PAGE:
Wedged between the Guardian Building and One Woodward Avenue, the suspended passageway was built in the 1970s to allow employees of the American Natural Resources Company and Michigan Consolidated Gas Company to pass freely between the two office buildings without interference from inner-city traffic and congestion. When one of the companies relocated in the 1990s, however, the bulky walkway was abandoned.
Fortunately, the sky bridge has now been revitalized with a permanent installation by the California designer known for his extravagant, light-based, and Coachella-esque works of art. Phillip K. Smith III has completely transformed the neglected passageway into a vibrant, floating bar of light that electrifies the streets of downtown Detroit.
“Detroit Skybridge is another example of how underutilized spaces can be reimagined for the benefit of the public,” said the owner of Library Street Collective, the art organization that conceptualized the project. “Phillip’s use of light and color, along with his understanding of architecture and scale, makes this a compelling project for the city.”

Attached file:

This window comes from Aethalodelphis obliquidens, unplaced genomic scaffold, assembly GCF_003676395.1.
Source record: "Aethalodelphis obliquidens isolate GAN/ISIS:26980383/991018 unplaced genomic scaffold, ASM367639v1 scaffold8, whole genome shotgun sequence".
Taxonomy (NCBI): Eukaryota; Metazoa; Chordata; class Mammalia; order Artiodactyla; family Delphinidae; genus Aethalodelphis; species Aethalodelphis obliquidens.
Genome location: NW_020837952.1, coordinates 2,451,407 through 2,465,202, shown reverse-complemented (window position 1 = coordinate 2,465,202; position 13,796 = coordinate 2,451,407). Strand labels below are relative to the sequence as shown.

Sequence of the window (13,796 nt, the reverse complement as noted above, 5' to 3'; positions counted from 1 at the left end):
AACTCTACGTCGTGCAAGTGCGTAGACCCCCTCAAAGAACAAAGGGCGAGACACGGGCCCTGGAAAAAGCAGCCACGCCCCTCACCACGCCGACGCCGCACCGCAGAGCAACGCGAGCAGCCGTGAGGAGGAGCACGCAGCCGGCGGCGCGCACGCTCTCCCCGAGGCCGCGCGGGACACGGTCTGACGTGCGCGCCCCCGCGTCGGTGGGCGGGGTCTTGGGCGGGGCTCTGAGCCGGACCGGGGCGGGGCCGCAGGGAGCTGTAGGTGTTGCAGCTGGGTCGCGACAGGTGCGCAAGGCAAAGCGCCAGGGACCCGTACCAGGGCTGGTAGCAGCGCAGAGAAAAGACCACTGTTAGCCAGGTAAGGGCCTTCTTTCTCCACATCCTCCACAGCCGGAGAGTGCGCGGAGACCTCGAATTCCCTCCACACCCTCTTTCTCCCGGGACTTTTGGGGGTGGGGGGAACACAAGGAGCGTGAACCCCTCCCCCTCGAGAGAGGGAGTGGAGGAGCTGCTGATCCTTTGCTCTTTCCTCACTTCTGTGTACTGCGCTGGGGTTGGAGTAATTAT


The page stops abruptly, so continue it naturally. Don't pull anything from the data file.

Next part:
Smith drew inspiration from the geometric white concrete of Minoru Yamasaki’s 1962 One Woodward building and the variegated interior of the 1929 Guardian Building. His design, which is composed of shifting tones and moving planes of light, has added a pop of color and a renewed interest to the historic city’s constantly evolving skyline.
“By day, the Skybridge will continue to be seen as its historic self within the architecture and massing of Downtown. But by night, it will become a beacon for the beauty, creativity, and innovation of Detroit,” said Smith. “I am interested in creating experiences that tap into ‘universal beauty’—experiences that make us step away from our pattern, our life, our work, our errands, and allow us to see sublime beauty shifting and changing before our eyes.”